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Financial health simply measures your ability to handle financial stressors and reach your long-term goals. The areas of financial health typically considered are:
Savings and debt paydown: Are you able to cover your needs, your wants and still have enough to build savings and pay down debt over time? The 50/30/20 budget is a good measure.
Debt-to-income ratio: This comparison of your monthly debt payments to your monthly gross income gives you a good idea of how manageable your debt load is. It's also a common measure used by creditors in making approval decisions.
Credit score: Even if you don't plan to apply for more credit, a good or excellent score can play a role in things like apartment applications, insurance costs, utility deposits and more.
Emergency fund: Having enough in the bank to weather financial shocks protects you from debt spirals and the credit score damage that comes from missing bill payments.
Insurance: This protects assets — such as vehicles, personal possessions and your home — and it also protects dependents in case you're unable to work.
Financial planning: Staying financially healthy means saving toward retirement, working on estate planning and more.
How to improve your financial health
For most people, attaining financial health is a journey — one that lasts a lifetime. Very few people are lucky enough to have instant security from generational wealth or a massive lottery jackpot. Instead, the progression tends to look like this:
Building foundations. This can describe when you're getting started in the workplace, but it might apply later, too, because life doesn't always go to plan. Strengthening foundations includes creating an emergency fund, building your credit score and balancing expenses and debt load. And it's never too early — or late — to start planning for retirement, so that your savings have time to take advantage of the magic of compound interest.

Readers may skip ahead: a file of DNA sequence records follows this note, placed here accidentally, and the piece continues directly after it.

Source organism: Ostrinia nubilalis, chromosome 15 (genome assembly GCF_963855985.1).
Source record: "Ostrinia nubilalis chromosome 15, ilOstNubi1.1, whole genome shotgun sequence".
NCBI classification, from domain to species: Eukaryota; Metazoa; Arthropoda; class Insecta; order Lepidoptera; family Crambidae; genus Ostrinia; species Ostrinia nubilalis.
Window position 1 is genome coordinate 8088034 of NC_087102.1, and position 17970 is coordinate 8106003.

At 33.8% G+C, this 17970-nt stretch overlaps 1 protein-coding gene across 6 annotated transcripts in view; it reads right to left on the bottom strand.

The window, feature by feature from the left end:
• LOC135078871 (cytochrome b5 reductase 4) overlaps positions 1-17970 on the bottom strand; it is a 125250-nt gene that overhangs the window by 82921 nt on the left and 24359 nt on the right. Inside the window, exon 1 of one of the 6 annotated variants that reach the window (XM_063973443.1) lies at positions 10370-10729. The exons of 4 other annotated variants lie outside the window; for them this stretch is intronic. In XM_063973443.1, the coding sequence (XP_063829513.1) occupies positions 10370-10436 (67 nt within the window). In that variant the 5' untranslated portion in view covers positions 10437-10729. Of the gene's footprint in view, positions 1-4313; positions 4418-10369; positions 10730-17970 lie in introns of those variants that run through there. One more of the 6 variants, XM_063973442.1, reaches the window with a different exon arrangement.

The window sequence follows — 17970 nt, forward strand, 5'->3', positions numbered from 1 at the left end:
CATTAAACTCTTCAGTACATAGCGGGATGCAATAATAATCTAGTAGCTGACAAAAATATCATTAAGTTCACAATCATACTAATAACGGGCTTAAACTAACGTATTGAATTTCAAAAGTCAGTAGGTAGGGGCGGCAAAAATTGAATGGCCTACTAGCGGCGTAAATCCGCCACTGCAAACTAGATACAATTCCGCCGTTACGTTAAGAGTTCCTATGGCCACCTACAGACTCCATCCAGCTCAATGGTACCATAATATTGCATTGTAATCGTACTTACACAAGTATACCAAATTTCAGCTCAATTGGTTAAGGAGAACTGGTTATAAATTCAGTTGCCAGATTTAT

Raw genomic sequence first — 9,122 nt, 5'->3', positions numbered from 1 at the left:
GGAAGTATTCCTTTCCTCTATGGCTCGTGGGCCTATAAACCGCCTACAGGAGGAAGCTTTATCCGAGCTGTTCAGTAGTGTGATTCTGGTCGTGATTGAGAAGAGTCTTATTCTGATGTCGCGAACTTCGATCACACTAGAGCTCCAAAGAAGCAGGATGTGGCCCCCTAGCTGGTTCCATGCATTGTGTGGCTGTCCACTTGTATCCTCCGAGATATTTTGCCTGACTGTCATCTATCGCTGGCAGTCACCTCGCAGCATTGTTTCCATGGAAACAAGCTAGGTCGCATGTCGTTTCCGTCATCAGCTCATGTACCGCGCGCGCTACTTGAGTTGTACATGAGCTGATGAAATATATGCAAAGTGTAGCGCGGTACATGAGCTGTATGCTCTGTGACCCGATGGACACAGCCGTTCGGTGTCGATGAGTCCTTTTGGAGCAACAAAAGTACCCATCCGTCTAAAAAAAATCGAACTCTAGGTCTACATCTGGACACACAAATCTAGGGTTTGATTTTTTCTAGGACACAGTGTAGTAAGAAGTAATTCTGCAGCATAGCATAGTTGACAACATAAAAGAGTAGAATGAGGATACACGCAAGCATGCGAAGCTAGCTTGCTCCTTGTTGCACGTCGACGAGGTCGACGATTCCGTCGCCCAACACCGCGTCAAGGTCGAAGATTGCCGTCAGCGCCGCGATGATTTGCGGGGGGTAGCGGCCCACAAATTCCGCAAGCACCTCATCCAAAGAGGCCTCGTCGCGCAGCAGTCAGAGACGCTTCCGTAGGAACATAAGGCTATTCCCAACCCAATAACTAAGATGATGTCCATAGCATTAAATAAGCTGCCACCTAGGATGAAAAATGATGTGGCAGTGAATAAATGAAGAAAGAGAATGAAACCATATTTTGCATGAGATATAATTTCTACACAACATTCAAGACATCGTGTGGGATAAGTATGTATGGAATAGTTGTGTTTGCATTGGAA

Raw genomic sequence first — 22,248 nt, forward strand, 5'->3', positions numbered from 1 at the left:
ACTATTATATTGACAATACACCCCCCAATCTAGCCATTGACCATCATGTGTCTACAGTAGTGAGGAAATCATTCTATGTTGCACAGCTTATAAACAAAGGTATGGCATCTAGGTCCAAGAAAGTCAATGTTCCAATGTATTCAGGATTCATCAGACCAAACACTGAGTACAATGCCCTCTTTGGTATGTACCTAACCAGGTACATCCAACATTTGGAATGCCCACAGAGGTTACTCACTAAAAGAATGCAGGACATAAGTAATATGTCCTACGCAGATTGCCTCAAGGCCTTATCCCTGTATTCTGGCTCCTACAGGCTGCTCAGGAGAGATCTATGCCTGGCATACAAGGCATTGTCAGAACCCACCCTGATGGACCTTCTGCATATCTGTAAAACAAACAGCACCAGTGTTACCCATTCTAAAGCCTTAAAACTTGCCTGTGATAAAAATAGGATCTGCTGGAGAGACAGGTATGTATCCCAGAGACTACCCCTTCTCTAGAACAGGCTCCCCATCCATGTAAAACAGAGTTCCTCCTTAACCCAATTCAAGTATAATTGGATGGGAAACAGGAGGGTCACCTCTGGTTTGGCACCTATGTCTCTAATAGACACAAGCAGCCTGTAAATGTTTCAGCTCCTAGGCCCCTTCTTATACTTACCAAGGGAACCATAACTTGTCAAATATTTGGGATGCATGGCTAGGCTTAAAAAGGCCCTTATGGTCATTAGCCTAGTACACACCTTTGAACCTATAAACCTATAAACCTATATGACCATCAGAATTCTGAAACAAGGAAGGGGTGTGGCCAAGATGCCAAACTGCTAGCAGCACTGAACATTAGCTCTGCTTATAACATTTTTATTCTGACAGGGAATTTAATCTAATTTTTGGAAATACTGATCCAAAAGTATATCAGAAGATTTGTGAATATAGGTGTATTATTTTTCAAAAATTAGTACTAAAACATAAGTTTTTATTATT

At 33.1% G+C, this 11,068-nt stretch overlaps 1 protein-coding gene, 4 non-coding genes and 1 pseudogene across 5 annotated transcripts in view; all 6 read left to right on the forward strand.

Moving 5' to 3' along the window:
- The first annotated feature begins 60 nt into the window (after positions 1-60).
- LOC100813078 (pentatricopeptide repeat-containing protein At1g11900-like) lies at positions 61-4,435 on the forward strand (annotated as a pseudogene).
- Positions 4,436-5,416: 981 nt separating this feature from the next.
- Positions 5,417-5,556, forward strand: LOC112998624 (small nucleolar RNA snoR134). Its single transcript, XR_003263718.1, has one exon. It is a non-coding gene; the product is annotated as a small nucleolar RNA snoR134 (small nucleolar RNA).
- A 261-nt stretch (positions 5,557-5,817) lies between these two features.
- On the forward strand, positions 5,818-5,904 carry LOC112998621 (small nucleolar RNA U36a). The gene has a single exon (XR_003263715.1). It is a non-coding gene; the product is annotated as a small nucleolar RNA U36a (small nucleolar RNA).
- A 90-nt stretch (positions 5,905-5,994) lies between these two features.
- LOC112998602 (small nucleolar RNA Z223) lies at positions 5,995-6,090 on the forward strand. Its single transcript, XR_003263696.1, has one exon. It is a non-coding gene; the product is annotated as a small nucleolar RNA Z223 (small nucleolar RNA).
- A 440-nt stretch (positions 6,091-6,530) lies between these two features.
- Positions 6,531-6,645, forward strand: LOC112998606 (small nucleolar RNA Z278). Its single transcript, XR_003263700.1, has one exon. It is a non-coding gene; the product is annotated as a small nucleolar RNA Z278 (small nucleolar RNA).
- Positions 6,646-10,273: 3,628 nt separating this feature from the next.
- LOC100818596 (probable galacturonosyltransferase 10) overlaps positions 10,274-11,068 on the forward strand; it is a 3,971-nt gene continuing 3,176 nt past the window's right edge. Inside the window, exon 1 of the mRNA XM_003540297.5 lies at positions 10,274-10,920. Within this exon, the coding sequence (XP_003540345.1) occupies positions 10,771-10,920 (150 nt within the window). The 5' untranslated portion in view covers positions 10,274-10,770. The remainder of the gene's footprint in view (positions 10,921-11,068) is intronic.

Stacking up wins. As you gain momentum, continue to grow your financial stability. This could mean things like paying down debt balances, using insurance coverage to protect your assets and knowing what your needs will be in retirement. Staying on top of managing your credit score will help push it higher, which gives you more financial choice.
Doing great. You're on top of your savings plan and have a healthy debt-to-income ratio. A longer track record of managing your credit score helps, too; credit scores tend to peak in later work decades. Having a handle on financial planning and a solid approach to insurance positions you to build and protect your assets.
The three sections below provide further helpful guidance at each stage.
These guides can help you handle basics, like choosing a bank, getting some savings going and learning how to manage money:
Banking 101: The traditional banking system has some benefits that alternatives don’t, such as fraud protection, free check cashing and access to lower-cost loans.
Emergency Fund: What It Is and How to Build One: Research shows that even a few hundred dollars in reserve can mean budget shocks don’t derail your life.
How to Build a Budget: A plan for maximizing your money doesn’t have to be complex.